Spitzer may face deactivation due to lack of funding
Ongoing budget constraints for NASA may lead to the end of the Spitzer Space Telescope (SST) program, even though the satellite is already operating at a reduced budget and is currently the best space-based infrared observatory in operation. Project managers working with Spitzer will have to look for alternative means to keep its mission alive or face deactivation due to lack of funding.
Based on an original report published in Scientific American, this move to cut funding for Spitzer is designed to help cover the cost of other space-based telescope missions. The Hubble Space Telescope launched in 1990 and the Chandra X-ray Observatory launched in 1999, will both remained funded through at least 2016, along with Kepler, Fermi Gamma-Ray Space Telescope, the Nuclear Spectroscopic Telescope Array (NuSTAR) and the Swift Gamma-Ray Burst Mission.
About half of NASA’s budget for astrophysics is dedicated to the highly anticipated James Webb Space Telescope (JWST), the multi-billion dollar successor to both Hubble and Spitzer. The original story states, “In 2014, for example, the total astrophysics division funding was about $1.3 billion, of which $658 million went to JWST. Spitzer received $16.5 million this year, and was requesting even less for 2015, but NASA still judged even that amount to be too costly.”
“To me it’s really sad that this country can’t find just a few million bucks more to throw into this to keep these things active and running as they should be,” said senior review panel chair Ben R. Oppenheimer, in the original report in Scientific American.
JWST will be the most advanced infrared telescope when it becomes operational after its planned launch in 2018. The field of infrared observation is a highly coveted field of study in astronomy, and a loss of Spitzer in the near future could eventually lead to years of setbacks for astronomers.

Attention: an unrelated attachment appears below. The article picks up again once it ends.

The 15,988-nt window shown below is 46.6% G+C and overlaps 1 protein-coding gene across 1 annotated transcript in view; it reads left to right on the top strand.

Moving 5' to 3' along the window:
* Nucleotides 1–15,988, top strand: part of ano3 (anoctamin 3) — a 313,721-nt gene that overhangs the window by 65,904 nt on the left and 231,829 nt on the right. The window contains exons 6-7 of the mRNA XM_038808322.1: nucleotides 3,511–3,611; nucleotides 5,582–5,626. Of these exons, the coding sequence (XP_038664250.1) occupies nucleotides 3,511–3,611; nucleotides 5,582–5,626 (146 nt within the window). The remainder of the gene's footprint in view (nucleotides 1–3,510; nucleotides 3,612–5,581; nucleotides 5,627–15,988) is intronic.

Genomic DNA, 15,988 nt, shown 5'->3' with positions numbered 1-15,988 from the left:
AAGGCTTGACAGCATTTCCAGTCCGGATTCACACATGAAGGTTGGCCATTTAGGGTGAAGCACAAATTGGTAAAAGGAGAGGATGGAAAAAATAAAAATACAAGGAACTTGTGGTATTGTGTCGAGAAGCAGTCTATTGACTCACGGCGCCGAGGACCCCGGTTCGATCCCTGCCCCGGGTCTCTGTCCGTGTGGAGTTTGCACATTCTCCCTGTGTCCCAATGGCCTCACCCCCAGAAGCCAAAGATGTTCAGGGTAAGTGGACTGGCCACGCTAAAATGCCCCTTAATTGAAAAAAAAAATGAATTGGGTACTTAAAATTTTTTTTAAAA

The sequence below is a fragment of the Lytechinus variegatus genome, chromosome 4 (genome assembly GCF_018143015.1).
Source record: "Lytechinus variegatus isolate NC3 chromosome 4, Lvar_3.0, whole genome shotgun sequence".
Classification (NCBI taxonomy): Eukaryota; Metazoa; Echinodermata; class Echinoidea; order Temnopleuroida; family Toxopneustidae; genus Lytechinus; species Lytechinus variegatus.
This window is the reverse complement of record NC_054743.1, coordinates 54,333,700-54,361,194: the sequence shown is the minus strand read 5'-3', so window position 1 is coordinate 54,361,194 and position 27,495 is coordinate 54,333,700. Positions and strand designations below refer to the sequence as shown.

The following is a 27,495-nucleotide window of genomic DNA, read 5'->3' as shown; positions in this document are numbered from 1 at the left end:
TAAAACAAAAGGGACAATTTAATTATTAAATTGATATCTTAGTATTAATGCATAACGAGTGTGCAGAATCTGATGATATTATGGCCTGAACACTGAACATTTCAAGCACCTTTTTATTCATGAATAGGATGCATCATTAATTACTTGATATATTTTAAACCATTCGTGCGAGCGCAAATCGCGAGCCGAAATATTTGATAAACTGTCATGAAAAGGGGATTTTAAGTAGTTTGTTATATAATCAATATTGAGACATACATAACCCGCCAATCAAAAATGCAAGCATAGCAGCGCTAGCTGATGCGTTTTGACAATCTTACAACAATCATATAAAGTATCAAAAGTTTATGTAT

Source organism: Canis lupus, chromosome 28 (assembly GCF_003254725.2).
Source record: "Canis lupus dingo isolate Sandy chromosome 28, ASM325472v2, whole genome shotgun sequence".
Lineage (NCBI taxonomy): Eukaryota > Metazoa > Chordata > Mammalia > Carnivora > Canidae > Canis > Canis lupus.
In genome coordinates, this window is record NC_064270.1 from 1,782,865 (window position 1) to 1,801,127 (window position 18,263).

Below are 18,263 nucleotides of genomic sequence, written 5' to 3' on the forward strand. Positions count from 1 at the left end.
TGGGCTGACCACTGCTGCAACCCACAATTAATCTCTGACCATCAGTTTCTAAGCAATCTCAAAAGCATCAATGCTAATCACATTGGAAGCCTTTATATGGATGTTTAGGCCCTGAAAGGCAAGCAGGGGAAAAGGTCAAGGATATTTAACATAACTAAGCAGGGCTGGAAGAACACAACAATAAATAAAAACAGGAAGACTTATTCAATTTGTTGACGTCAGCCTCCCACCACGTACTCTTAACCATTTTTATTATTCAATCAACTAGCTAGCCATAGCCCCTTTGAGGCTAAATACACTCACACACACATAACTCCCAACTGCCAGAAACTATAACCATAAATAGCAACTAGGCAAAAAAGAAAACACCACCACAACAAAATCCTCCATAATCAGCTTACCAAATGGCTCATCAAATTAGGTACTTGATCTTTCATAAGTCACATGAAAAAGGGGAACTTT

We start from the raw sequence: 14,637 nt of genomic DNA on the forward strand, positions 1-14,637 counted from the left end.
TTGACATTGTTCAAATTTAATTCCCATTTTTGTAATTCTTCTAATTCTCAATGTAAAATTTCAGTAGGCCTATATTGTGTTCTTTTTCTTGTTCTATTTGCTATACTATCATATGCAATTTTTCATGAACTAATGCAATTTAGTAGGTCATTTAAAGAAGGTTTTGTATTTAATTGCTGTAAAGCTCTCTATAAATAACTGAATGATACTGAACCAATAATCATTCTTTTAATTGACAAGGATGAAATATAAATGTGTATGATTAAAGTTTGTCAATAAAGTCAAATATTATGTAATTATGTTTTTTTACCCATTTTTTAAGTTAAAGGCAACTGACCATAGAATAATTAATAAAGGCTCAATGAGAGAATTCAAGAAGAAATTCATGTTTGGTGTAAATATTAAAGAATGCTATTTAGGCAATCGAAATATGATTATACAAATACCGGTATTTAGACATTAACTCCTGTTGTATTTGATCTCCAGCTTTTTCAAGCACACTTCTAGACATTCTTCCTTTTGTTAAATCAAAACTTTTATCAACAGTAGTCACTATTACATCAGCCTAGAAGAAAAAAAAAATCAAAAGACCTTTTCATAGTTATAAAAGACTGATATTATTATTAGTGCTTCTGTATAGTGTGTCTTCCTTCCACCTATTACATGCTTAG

Spitzer was launched from Cape Canaveral in 2003, with an originally planned mission length lasting between two and five years. The satellite was launched with three primary instruments; the Infrared Array Camera (IRAC), Infrared Spectrograph (IRS), and Multiband Imaging Photometer for Spitzer (MIPS). The liquid helium coolant needed to maintain the cold temperatures required to properly operate these instruments became fully depleted in 2009. This signified an end to Spitzer’s primary mission, but the spacecraft still continues to operate and collect data in a limited capacity looking at shorter wavelength bands categorized under the Spitzer Warm Mission.
“Since its cooling reservoir of cryogenic helium ran dry in 2009, the infrared telescope has been using only one of its three instruments. Spitzer’s 2014 budget is about $16.5 million, and it will have to make do with less in the future now that the 2014 Astrophysics Senior Review has recommended ending the mission by Sept. 30, 2015,” said George Helou, deputy director of the Spitzer Science Center at the California Institute of Technology in Pasadena.
The report also mentions that practically every mission is facing some form of budget constraints due to an overall lack of funding by Congress. One example being a majority of “guest observer” programs, which paid for scientists working outside of individual missions to submit proposals for future observational points of interest or any number of ideas for enhanced research.
Another mission that seemed destined to end due to technical problems, the Kepler Space Telescope, gained a second chance at life and will benefit from this newly reworked budget. After Kepler suffered problems last year with two of its four reaction wheels that control its movement, researchers have been looking for a solution to continue operating the spacecraft. A new plan to use radiation pressure from the sun to balance the craft by pointing at the Earth’s plane of orbit has been devised, and the continued funding for two years for Kepler’s new mission called K2 has been approved.
An ambitious college student working out of Orlando, Florida with an overall focus towards a career in broadcast journalism. James first reported at NASA's Kennedy Space Center back in May of 2012, after covering a wide array of topics from news, politics, arts and entertainment in Central Florida. He has a strong love for science and technology and also believes that a good reporter never misses an opportunity. His journalism coverage at KSC includes the first commercial resupply launch to the ISS, arrival of the Orion spacecraft, and the retirement of and new exhibit for the space shuttle Atlantis. His main interests are investigative reporting, producing videos, photography, writing and discovering the truth.